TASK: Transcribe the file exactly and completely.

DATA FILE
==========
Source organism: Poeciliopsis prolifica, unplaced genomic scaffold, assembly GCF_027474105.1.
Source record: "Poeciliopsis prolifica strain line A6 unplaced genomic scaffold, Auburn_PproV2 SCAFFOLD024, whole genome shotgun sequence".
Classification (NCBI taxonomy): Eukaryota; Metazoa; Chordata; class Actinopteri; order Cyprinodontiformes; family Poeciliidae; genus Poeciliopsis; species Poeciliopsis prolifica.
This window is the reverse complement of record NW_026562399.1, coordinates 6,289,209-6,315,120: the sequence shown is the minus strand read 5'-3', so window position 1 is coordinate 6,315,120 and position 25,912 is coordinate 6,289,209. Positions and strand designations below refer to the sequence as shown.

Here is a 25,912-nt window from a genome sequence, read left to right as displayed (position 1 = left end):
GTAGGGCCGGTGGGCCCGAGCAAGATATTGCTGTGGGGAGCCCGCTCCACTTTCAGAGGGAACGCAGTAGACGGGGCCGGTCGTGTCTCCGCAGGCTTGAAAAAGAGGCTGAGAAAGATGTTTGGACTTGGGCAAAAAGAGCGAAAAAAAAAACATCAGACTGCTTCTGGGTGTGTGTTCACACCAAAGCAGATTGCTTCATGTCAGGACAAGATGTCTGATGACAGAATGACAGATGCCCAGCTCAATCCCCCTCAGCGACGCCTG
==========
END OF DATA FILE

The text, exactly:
Source organism: Poeciliopsis prolifica, unplaced genomic scaffold, assembly GCF_027474105.1.
Source record: "Poeciliopsis prolifica strain line A6 unplaced genomic scaffold, Auburn_PproV2 SCAFFOLD024, whole genome shotgun sequence".
Classification (NCBI taxonomy): Eukaryota; Metazoa; Chordata; class Actinopteri; order Cyprinodontiformes; family Poeciliidae; genus Poeciliopsis; species Poeciliopsis prolifica.
This window is the reverse complement of record NW_026562399.1, coordinates 6,289,209-6,315,120: the sequence shown is the minus strand read 5'-3', so window position 1 is coordinate 6,315,120 and position 25,912 is coordinate 6,289,209. Positions and strand designations below refer to the sequence as shown.

Here is a 25,912-nt window from a genome sequence, read left to right as displayed (position 1 = left end):
GTAGGGCCGGTGGGCCCGAGCAAGATATTGCTGTGGGGAGCCCGCTCCACTTTCAGAGGGAACGCAGTAGACGGGGCCGGTCGTGTCTCCGCAGGCTTGAAAAAGAGGCTGAGAAAGATGTTTGGACTTGGGCAAAAAGAGCGAAAAAAAAAACATCAGACTGCTTCTGGGTGTGTGTTCACACCAAAGCAGATTGCTTCATGTCAGGACAAGATGTCTGATGACAGAATGACAGATGCCCAGCTCAATCCCCCTCAGCGACGCCTG